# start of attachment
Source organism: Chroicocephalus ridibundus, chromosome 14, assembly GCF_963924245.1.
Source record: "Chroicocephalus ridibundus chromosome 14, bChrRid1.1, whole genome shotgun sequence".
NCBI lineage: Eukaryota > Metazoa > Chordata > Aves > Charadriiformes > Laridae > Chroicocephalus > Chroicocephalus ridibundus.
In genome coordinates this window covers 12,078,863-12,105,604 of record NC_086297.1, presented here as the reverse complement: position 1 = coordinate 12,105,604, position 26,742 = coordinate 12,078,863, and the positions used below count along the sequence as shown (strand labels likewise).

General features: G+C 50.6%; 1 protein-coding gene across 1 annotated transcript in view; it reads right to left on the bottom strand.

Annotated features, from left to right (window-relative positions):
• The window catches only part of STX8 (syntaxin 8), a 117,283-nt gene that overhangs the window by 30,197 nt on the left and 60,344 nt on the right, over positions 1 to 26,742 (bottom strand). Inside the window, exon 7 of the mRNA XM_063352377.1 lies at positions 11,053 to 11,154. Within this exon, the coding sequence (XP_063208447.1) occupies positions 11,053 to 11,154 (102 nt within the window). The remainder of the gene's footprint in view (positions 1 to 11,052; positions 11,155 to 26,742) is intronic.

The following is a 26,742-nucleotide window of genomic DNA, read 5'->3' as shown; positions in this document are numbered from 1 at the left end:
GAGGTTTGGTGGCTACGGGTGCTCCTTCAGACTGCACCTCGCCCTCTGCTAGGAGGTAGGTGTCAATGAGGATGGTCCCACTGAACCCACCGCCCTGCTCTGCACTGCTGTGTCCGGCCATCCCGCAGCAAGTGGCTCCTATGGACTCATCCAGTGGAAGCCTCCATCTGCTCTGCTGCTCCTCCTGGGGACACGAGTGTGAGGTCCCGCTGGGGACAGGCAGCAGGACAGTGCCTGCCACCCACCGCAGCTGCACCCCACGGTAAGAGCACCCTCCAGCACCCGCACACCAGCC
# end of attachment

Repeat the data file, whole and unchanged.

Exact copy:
Source organism: Chroicocephalus ridibundus, chromosome 14, assembly GCF_963924245.1.
Source record: "Chroicocephalus ridibundus chromosome 14, bChrRid1.1, whole genome shotgun sequence".
NCBI lineage: Eukaryota > Metazoa > Chordata > Aves > Charadriiformes > Laridae > Chroicocephalus > Chroicocephalus ridibundus.
In genome coordinates this window covers 12,078,863-12,105,604 of record NC_086297.1, presented here as the reverse complement: position 1 = coordinate 12,105,604, position 26,742 = coordinate 12,078,863, and the positions used below count along the sequence as shown (strand labels likewise).

General features: G+C 50.6%; 1 protein-coding gene across 1 annotated transcript in view; it reads right to left on the bottom strand.

Annotated features, from left to right (window-relative positions):
• The window catches only part of STX8 (syntaxin 8), a 117,283-nt gene that overhangs the window by 30,197 nt on the left and 60,344 nt on the right, over positions 1 to 26,742 (bottom strand). Inside the window, exon 7 of the mRNA XM_063352377.1 lies at positions 11,053 to 11,154. Within this exon, the coding sequence (XP_063208447.1) occupies positions 11,053 to 11,154 (102 nt within the window). The remainder of the gene's footprint in view (positions 1 to 11,052; positions 11,155 to 26,742) is intronic.

The following is a 26,742-nucleotide window of genomic DNA, read 5'->3' as shown; positions in this document are numbered from 1 at the left end:
GAGGTTTGGTGGCTACGGGTGCTCCTTCAGACTGCACCTCGCCCTCTGCTAGGAGGTAGGTGTCAATGAGGATGGTCCCACTGAACCCACCGCCCTGCTCTGCACTGCTGTGTCCGGCCATCCCGCAGCAAGTGGCTCCTATGGACTCATCCAGTGGAAGCCTCCATCTGCTCTGCTGCTCCTCCTGGGGACACGAGTGTGAGGTCCCGCTGGGGACAGGCAGCAGGACAGTGCCTGCCACCCACCGCAGCTGCACCCCACGGTAAGAGCACCCTCCAGCACCCGCACACCAGCC